Fraunhofer IZM is pushing the boundaries for extremely small lithium-ion batteries, with the tiniest battery coming in at only one square millimetre. These super-small batteries are used in tiny in-ear devices or, unexpectedly, on the backs of worker bees. Robert Hahn from Fraunhofer IZM tells us more about the bees and why they are wearing tiny backpacks stuffed with miniature sensors. The batteries are included on board and can even be recharged by infrared light in the hive. The end result: Fully rechargeable research drones in the most original sense of the term. The story of the bees shines a light on the technical challenges when developing small batteries and the many applications they can be used for in the future.
RealIZM: Let’s start at the beginning: What exactly are lithium-ion batteries and what is special about them?
Robert Hahn: Lithium-ion batteries are the most widespread rechargeable batteries today. They were first installed in mobile phones, and later also in notebooks and tablets. Now, they can even be found as the main battery of electric cars.
RealIZM: What is Fraunhofer IZM focussing on in the development of lithium-ion batteries?
Robert Hahn: At Fraunhofer IZM, we are focusing on these very, very small batteries that no one else can develop, except for us. To develop them, we are using our silicon wafer-level processes, which take place here in the clean room. These batteries are really very small indeed: only 1×1 mm². Because of this tiny size, a few thousand of them can be produced on a single wafer. However, there are not yet that many users who need such extremely small batteries. But we have already had a project with a large medical manufacturer who wanted to fit electronics onto a contact lens. Another project involved very small hearing aids that are placed directly on the eardrum.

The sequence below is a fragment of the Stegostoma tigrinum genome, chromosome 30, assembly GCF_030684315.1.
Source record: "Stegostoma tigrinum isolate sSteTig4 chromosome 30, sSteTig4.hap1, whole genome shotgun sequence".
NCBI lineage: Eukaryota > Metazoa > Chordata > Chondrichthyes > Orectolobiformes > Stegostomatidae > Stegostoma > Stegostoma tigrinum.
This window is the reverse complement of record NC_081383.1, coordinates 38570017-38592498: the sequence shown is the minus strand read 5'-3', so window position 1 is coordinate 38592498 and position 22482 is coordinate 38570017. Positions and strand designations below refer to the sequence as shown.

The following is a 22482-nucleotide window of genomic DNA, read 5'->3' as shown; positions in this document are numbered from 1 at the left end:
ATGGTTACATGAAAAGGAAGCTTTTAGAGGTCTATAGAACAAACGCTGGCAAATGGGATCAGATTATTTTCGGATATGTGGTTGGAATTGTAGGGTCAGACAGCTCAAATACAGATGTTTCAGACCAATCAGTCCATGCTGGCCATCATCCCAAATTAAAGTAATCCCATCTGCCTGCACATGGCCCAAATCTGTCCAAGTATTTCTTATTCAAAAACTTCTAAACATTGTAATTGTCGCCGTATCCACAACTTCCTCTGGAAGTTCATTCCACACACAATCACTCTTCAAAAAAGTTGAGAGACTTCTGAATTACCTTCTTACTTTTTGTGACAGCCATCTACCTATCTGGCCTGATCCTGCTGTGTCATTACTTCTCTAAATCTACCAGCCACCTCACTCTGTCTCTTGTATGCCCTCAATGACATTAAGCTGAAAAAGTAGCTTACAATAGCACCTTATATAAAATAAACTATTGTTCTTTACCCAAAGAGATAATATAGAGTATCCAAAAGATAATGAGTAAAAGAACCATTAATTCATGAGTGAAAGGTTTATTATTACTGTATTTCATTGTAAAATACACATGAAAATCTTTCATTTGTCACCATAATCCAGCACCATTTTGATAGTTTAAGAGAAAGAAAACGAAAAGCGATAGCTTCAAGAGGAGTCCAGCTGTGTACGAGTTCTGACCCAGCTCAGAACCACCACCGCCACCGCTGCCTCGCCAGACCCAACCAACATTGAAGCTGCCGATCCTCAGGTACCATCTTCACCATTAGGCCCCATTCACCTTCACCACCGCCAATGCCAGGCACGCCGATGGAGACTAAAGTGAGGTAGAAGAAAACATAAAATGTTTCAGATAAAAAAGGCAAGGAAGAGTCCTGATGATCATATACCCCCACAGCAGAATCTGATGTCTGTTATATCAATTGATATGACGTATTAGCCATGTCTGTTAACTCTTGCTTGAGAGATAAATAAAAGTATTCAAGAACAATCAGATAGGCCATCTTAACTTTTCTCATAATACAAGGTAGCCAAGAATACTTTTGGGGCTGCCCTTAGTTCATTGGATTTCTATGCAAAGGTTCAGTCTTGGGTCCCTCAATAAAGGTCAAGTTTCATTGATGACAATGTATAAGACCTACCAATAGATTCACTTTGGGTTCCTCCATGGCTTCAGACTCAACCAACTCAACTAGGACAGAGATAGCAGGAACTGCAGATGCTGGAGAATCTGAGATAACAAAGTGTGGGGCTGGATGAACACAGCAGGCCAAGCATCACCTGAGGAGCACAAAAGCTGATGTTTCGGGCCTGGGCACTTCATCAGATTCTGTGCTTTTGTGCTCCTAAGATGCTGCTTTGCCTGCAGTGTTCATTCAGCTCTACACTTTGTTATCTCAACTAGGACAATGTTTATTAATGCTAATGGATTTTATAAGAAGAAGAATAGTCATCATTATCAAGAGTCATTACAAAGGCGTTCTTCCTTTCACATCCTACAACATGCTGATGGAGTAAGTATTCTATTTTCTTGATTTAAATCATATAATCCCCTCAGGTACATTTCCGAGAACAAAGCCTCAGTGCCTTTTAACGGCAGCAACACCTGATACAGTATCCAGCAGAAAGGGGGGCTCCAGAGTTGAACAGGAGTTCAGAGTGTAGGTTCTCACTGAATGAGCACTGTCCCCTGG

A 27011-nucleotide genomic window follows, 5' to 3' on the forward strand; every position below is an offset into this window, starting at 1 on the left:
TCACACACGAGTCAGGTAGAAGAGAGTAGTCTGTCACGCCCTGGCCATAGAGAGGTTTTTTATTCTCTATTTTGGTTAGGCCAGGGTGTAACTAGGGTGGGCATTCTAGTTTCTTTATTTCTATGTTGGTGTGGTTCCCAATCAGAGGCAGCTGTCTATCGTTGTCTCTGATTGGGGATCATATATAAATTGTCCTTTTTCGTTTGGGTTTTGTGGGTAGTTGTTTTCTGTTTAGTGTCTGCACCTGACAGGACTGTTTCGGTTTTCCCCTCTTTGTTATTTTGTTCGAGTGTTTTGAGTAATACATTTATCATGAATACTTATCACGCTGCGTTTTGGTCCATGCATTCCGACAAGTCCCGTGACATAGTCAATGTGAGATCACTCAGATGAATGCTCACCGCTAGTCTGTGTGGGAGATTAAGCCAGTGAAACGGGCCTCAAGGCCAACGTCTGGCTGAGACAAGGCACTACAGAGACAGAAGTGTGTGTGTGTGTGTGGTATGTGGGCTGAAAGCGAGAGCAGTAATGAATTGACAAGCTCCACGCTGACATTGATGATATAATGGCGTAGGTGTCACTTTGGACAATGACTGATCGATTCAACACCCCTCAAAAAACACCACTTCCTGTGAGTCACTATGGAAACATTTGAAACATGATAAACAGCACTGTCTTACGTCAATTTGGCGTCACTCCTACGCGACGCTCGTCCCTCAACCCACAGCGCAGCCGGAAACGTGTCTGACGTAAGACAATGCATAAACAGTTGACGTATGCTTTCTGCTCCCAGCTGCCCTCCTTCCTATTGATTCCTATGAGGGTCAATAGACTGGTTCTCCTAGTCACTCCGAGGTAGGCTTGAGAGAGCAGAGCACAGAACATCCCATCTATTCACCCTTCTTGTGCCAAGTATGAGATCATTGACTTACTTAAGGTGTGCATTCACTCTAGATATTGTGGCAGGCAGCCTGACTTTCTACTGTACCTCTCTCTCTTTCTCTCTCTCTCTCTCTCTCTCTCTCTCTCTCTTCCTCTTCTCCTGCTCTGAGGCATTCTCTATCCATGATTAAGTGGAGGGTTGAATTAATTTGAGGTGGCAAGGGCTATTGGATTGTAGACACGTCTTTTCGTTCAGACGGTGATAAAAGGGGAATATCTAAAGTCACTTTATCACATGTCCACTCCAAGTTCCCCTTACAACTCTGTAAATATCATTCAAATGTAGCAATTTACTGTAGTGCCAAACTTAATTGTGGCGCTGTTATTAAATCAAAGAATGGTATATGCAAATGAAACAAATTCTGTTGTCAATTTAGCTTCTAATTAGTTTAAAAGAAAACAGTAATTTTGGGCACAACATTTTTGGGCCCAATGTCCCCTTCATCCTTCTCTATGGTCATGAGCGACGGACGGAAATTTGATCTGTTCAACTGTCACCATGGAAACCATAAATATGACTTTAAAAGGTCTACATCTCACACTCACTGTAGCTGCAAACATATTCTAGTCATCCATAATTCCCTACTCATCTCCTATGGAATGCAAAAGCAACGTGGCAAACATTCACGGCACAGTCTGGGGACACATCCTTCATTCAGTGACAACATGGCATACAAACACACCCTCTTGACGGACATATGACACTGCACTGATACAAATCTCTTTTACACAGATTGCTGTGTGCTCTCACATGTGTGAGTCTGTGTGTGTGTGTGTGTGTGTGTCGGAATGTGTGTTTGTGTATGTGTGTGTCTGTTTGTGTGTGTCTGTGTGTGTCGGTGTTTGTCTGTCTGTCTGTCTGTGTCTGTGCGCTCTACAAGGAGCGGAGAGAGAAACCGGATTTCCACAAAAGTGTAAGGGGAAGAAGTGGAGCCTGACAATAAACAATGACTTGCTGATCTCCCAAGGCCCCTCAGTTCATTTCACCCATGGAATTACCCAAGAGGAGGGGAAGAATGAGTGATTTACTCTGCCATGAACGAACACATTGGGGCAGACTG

At the moment, we are developing batteries that fit into very small sensors for bee research. The bees will be fitted with sensors to capture data as they fly around. Our innovation is this small housing. The battery materials we are using are actually exactly the ones used in mobile phones or electric cars. With lithium batteries, you get many subgroups and different electrolytes, and we always try to use the latest and best developments.
RealIZM: Can you tell us a bit more about the bees with the mini-batteries on their backs?
Robert Hahn: The project with the bees is funded by the Federal Ministry of Agriculture here in Germany and is currently still active. Our partners are a company that makes electronics, beekeepers, and people who make the hives and frames for the colonies.
RealIZM: And Fraunhofer IZM is producing the small batteries for this project?
Robert Hahn: Exactly, we are producing tiny batteries and, in this case, even a very small solar module that is attached to the bees. Since the bees are usually in flight during daytime when the sun is shining, the battery can be charged on the go. It would be difficult to connect the bees to a charger.
We chose silicon solar cells that are essentially similar to the solar panels you see on people’s roofs. In this case, however, silicon has the added good property of reacting sensitively to infrared radiation. Bees cannot perceive infrared radiation at all. That is why the batteries can be recharged with infrared in the hive if the time in flight was not long enough for recharging. In this way, sensor data can still be collected in the beehive.
RealIZM: You just said that the researchers at Fraunhofer IZM are the only ones in the world who can manufacture these super-small batteries. Can you describe in more detail how they are produced?
Robert Hahn: There may, of course, be other companies that can do this, but they simply haven’t published anything yet. One can never be sure. I could well imagine that as soon as there are more applications for these miniature batteries, other companies will turn up that can produce them. But as it is now, it is an ideal area of application for us.